Living in the present is perhaps the most difficult task we have as humans on this planet. Exhausted by the memories of the past and terrified by the prospect of a future on a dying planet, I have found myself in recent days and weeks unable to sit still, inhabiting the present moment uncomfortably, if at all. Yes, even living in Hawai’i, one’s patience for rainbows, perfect blue oceans, and endlessly perfect waves, inevitably grows thin, and one eventually finds oneself retreating once again to that cramped and anxious hallway within. It has been the work of the Vietnamese poet, Zen master, and peacemaker, Thich Nhat Hanh to help his readers and followers learn how to better inhabit the present moment. But when I sat down to listen to one of his guided meditations yesterday, I had my doubts about whether he would be able to help me.
We have no need to invent a time machine to take us to the past or propel us into one of the multiverse’s possible futures. The imagination does that job just fine. I hardly sit down for a minute and already my mind travels to other continents. This week Portland, Oregon was as hot as Death Valley, and it doesn’t take perverse or even vast imaginative leaps to imagine every river and lake boiled dry while the ancient forests burn away around them. Portland reached 116 degrees last week. Water boils at 212 degrees, and at even lower temperatures than that at higher altitudes. My parents live there. My brother considered staging an air conditioner intervention for my parents.
Then there are more local issues to worry about. Where I live in Honolulu, Hawai’i, all signs indicate that the city is more likely than not to move forward with a project that involves dumping sand on a coral reef to create an artificial beach in front of one of the hotels. When I say I have been unable to sit still, I mean to say that I have been unable to do something as simple as exhale and inhale.
In Peace is Every Breath, Hanh writes that by reminding ourselves to return to the present moment when meditating, we can break ourselves of the habit of looking to the future where we believe we will finally have met all our “conditions of happiness”, and free ourselves from the prison of the past where we exist in a state of perpetual mourning or regret, haunted by blockages that don’t exist in the here and now. Hanh explains: “When you practice conscious breathing, you have a greater ability to recognize your habit, and every time you do, its power to pull you out of the moment diminishes. It’s the beginning of your liberation, your true freedom, your real happiness.” By fostering a practice, Hanh explains that “Mindful breathing lets us see clearly that the abuse, threats, and pain we had to endure in the past are not happening to us now, and we can abide safely here in the present.”
But before I returned to all of this, before settling in to listen to Hanh, I had tried several guided meditations to little avail. Sitting still and fidgeting feels stupid, so I got up, and stared blankly at my computer. I scrolled through social media. I went surfing and even the sea turtles wouldn’t get near me. Then, I found a mindful breathing meditation, which you can find here, where Thich Nhat Hanh explores the importance of focusing on the breath, and on the expansive, miraculous, ordinary wonder that exists in the present moment.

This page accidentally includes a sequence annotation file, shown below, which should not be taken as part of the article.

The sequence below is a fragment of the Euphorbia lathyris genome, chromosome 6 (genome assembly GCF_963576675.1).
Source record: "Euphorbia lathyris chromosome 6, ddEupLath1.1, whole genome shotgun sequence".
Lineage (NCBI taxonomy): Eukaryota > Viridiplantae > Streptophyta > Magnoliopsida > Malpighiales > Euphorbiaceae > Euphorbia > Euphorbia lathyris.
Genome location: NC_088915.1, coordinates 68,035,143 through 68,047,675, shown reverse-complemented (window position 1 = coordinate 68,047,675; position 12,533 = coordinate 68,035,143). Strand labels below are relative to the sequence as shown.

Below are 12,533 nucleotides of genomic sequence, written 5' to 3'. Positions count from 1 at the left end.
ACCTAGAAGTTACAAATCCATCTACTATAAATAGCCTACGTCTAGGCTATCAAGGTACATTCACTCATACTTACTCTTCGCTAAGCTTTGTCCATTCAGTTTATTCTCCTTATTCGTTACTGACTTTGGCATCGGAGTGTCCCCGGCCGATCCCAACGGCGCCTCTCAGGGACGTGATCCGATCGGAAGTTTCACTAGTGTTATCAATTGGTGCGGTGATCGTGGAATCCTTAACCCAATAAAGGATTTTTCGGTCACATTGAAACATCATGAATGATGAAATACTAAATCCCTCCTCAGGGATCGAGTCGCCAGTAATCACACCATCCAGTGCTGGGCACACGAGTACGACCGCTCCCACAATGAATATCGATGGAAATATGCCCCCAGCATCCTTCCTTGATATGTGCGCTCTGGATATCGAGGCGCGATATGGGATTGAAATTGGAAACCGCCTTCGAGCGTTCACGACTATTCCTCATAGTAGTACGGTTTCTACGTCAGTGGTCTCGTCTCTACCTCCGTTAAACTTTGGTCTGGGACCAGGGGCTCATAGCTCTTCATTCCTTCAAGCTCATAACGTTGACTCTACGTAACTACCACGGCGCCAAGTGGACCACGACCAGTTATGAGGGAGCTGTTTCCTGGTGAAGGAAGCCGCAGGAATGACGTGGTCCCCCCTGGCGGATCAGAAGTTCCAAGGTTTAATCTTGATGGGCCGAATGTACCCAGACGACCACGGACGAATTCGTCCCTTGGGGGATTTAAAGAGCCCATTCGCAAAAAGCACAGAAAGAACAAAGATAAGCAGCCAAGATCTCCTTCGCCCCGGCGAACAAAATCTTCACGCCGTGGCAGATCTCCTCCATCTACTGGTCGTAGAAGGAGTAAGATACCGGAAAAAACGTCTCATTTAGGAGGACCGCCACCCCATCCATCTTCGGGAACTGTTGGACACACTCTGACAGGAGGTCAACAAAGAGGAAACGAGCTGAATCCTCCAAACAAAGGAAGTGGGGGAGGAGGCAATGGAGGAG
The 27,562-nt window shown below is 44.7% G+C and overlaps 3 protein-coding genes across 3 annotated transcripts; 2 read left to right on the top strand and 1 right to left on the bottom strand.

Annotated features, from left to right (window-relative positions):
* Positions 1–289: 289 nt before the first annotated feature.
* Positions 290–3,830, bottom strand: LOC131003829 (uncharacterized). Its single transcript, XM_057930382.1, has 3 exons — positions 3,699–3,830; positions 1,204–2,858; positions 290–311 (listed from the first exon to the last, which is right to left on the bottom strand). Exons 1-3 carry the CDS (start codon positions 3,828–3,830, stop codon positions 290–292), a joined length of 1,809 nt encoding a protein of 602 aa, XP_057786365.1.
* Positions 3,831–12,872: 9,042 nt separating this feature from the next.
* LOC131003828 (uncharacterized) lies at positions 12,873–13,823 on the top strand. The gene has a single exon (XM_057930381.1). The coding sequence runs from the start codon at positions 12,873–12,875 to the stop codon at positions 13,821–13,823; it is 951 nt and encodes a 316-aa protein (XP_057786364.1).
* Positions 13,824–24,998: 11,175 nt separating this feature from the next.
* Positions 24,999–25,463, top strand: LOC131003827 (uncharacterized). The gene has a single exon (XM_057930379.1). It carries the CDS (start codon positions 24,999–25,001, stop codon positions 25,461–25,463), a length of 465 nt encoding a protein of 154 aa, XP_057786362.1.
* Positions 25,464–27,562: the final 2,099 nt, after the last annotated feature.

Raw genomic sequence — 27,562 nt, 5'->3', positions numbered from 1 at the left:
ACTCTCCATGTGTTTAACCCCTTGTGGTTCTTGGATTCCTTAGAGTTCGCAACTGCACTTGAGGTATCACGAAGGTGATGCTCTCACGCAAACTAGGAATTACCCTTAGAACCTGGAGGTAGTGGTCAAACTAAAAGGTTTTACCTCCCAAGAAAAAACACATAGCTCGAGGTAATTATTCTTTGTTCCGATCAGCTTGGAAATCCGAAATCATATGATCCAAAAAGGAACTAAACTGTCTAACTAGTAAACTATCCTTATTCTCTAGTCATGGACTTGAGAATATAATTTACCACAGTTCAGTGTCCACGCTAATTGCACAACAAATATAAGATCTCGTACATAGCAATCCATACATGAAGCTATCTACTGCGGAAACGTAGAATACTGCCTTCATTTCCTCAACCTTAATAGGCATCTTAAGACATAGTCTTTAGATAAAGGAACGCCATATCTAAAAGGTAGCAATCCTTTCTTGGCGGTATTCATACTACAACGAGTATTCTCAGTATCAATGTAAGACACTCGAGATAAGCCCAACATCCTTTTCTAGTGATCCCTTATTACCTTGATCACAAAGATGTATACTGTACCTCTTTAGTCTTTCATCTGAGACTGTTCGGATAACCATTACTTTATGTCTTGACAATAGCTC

Perhaps the most moving moment in the meditation was when Hanh invites his listeners to “look at the tree,” as beautiful as a cathedral. How could I argue with him, I who have stood at the foot of the thousand-year old redwoods, who have gotten lost in bamboo forests up in Tantalus, who have climbed the trees of my childhood and found something like goodness there? But there is more to a tree than all that. The tree can also be a nexus of all the elements of life. The tree’s leaves absorb light and transform carbon dioxide into oxygen, which we then breathe when we focus on our exhale and inhale. In this way, we are connected to the tree, and the tree is connected to us, because without the tree’s work we cannot breathe. And in the process of making oxygen, the tree pulls carbon dioxide out of the air, the same carbon dioxide that’s slowly heating our planet. So in this way, the tree is a quiet hero in the fight against climate change, just by living, just by breathing. And when we root out feet on the ground, or sit beside the tree to meditate, we are supported by the tree’s roots, the same roots that put that carbon back into the soil, which supports the fungus and worms and water. The tree gives us the air we breathe and takes the carbon out of the air, and it does so just by being, and we can be connected to all of this just by breathing mindfully, just by being, too.
In her luminous book, Finding the Mother Tree, Suzanne Simard writes about the immense capacity of nature to heal itself, and our own immense capacity to heal ourselves. She writes that we should all strive to make friends with a tree: “It is our disconnectedness—and lost understanding about the amazing capacities of nature—that’s driving a lot of despair, and plants in particular are objects of our abuse…Go find a tree—your tree. Imagine linking into her network, connecting to other trees nearby. Open your senses.”
This is radical thinking. What would it mean if we paused more, paid more attention to our own breathing, and made friends with a tree? According to Hanh, we might open our eyes and finally see the whole cosmos, and maybe ourselves, more clearly.
Peace is Every Breath by Thich Nhat Hanh at Amazon.com (affiliate link)
Peace is Every Breath by Thich Nhat Hanh at Bookshop.org (affiliate link)
About the Writer
Janice Greenwood is the author of Relationship: A Poetry Book. She holds an M.F.A. in poetry and creative writing from Columbia University.
She founded Sphinx Moth Press to provide more opportunities for low-income writers to have their work read and reviewed.